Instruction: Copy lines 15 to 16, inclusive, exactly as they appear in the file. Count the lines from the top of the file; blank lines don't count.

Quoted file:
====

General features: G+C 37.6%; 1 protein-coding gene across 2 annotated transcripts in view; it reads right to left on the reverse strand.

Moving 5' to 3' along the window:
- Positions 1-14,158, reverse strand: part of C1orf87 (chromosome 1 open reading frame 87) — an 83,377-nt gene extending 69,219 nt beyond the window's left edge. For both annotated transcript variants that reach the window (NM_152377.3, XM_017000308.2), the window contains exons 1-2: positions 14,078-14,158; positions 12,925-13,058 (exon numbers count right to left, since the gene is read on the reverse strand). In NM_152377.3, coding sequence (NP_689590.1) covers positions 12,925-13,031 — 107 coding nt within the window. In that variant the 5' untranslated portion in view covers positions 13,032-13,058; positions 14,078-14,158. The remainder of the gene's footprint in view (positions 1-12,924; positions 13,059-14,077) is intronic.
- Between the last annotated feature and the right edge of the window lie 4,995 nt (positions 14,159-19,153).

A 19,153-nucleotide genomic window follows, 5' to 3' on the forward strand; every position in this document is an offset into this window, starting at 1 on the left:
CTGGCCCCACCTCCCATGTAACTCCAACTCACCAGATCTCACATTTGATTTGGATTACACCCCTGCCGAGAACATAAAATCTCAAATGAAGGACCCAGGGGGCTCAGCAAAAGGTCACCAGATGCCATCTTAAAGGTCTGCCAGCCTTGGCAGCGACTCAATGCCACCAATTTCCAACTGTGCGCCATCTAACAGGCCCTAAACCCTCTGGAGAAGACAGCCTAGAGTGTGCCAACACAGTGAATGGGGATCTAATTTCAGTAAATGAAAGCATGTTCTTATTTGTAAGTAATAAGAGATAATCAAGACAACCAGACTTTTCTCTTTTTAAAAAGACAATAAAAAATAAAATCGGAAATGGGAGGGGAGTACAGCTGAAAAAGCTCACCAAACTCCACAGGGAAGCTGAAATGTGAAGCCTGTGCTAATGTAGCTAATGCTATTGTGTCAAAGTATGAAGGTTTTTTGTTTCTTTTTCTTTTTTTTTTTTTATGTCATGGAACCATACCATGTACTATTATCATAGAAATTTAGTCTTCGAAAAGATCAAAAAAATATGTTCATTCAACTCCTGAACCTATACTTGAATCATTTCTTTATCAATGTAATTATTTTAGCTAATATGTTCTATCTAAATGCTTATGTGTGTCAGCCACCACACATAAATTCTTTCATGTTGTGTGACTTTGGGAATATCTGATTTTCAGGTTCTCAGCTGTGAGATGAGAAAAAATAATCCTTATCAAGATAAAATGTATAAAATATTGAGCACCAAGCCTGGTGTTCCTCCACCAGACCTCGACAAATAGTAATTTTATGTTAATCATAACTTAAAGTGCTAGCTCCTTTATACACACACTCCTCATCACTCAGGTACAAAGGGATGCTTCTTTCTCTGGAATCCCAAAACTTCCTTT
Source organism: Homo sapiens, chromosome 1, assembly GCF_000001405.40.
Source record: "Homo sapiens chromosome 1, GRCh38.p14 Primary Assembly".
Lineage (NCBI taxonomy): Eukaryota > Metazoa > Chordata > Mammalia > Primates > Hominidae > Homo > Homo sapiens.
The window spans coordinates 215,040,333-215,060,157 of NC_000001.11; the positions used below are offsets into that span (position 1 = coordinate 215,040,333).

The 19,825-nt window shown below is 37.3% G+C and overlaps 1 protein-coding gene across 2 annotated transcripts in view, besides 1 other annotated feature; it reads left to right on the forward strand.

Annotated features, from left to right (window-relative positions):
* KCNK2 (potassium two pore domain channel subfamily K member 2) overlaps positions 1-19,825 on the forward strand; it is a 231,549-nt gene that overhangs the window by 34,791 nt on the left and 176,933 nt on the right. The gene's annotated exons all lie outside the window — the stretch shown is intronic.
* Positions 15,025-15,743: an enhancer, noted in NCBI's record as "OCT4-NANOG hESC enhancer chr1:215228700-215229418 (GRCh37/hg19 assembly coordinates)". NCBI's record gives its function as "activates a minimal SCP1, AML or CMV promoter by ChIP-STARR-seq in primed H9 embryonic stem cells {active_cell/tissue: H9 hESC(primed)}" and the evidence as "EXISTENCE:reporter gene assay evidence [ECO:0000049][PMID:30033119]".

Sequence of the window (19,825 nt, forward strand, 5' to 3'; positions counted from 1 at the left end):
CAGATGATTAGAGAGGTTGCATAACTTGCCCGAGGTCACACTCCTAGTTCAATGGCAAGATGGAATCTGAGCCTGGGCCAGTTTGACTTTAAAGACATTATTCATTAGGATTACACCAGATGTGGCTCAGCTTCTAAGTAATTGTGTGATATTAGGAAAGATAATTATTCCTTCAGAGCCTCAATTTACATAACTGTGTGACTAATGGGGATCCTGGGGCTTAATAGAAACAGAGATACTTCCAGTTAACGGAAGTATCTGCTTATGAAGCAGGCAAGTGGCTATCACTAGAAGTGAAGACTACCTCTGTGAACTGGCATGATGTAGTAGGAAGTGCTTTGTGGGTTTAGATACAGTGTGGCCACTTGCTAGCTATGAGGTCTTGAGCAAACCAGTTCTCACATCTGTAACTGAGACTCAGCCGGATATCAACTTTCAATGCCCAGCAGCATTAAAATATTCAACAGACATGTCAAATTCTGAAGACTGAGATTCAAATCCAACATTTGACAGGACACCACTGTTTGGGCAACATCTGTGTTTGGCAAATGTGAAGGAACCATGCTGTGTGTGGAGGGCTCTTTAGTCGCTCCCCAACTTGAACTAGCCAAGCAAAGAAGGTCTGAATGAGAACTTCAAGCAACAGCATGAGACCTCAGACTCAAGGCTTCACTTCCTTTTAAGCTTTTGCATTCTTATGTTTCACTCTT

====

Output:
Sequence of the window (19,825 nt, forward strand, 5' to 3'; positions counted from 1 at the left end):
CAGATGATTAGAGAGGTTGCATAACTTGCCCGAGGTCACACTCCTAGTTCAATGGCAAGATGGAATCTGAGCCTGGGCCAGTTTGACTTTAAAGACATTATTCATTAGGATTACACCAGATGTGGCTCAGCTTCTAAGTAATTGTGTGATATTAGGAAAGATAATTATTCCTTCAGAGCCTCAATTTACATAACTGTGTGACTAATGGGGATCCTGGGGCTTAATAGAAACAGAGATACTTCCAGTTAACGGAAGTATCTGCTTATGAAGCAGGCAAGTGGCTATCACTAGAAGTGAAGACTACCTCTGTGAACTGGCATGATGTAGTAGGAAGTGCTTTGTGGGTTTAGATACAGTGTGGCCACTTGCTAGCTATGAGGTCTTGAGCAAACCAGTTCTCACATCTGTAACTGAGACTCAGCCGGATATCAACTTTCAATGCCCAGCAGCATTAAAATATTCAACAGACATGTCAAATTCTGAAGACTGAGATTCAAATCCAACATTTGACAGGACACCACTGTTTGGGCAACATCTGTGTTTGGCAAATGTGAAGGAACCATGCTGTGTGTGGAGGGCTCTTTAGTCGCTCCCCAACTTGAACTAGCCAAGCAAAGAAGGTCTGAATGAGAACTTCAAGCAACAGCATGAGACCTCAGACTCAAGGCTTCACTTCCTTTTAAGCTTTTGCATTCTTATGTTTCACTCTT